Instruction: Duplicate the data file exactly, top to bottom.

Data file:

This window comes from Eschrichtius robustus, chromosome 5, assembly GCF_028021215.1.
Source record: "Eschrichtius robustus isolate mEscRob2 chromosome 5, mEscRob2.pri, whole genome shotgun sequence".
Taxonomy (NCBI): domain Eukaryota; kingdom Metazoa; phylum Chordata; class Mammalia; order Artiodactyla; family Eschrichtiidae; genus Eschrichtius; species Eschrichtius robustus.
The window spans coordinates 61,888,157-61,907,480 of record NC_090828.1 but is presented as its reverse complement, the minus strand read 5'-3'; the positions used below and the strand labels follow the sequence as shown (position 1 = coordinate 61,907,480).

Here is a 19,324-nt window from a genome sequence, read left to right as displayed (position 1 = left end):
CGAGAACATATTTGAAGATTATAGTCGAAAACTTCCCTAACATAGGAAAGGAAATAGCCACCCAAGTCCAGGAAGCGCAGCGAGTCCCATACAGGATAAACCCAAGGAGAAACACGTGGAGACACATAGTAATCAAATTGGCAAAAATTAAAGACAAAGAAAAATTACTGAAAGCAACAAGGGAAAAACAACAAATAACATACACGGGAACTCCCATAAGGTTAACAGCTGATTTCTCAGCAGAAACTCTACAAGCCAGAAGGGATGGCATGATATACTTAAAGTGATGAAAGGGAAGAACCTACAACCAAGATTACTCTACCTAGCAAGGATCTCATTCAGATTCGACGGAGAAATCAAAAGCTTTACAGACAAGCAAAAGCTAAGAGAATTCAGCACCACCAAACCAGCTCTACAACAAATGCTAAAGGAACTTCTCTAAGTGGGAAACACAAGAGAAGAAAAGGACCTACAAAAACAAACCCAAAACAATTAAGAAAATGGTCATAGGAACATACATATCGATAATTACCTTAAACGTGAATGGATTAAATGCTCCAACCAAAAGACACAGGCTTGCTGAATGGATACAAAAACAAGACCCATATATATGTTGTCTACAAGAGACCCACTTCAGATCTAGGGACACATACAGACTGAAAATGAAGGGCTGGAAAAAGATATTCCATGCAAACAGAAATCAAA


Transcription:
This window comes from Eschrichtius robustus, chromosome 5, assembly GCF_028021215.1.
Source record: "Eschrichtius robustus isolate mEscRob2 chromosome 5, mEscRob2.pri, whole genome shotgun sequence".
Taxonomy (NCBI): domain Eukaryota; kingdom Metazoa; phylum Chordata; class Mammalia; order Artiodactyla; family Eschrichtiidae; genus Eschrichtius; species Eschrichtius robustus.
The window spans coordinates 61,888,157-61,907,480 of record NC_090828.1 but is presented as its reverse complement, the minus strand read 5'-3'; the positions used below and the strand labels follow the sequence as shown (position 1 = coordinate 61,907,480).

Here is a 19,324-nt window from a genome sequence, read left to right as displayed (position 1 = left end):
CGAGAACATATTTGAAGATTATAGTCGAAAACTTCCCTAACATAGGAAAGGAAATAGCCACCCAAGTCCAGGAAGCGCAGCGAGTCCCATACAGGATAAACCCAAGGAGAAACACGTGGAGACACATAGTAATCAAATTGGCAAAAATTAAAGACAAAGAAAAATTACTGAAAGCAACAAGGGAAAAACAACAAATAACATACACGGGAACTCCCATAAGGTTAACAGCTGATTTCTCAGCAGAAACTCTACAAGCCAGAAGGGATGGCATGATATACTTAAAGTGATGAAAGGGAAGAACCTACAACCAAGATTACTCTACCTAGCAAGGATCTCATTCAGATTCGACGGAGAAATCAAAAGCTTTACAGACAAGCAAAAGCTAAGAGAATTCAGCACCACCAAACCAGCTCTACAACAAATGCTAAAGGAACTTCTCTAAGTGGGAAACACAAGAGAAGAAAAGGACCTACAAAAACAAACCCAAAACAATTAAGAAAATGGTCATAGGAACATACATATCGATAATTACCTTAAACGTGAATGGATTAAATGCTCCAACCAAAAGACACAGGCTTGCTGAATGGATACAAAAACAAGACCCATATATATGTTGTCTACAAGAGACCCACTTCAGATCTAGGGACACATACAGACTGAAAATGAAGGGCTGGAAAAAGATATTCCATGCAAACAGAAATCAAA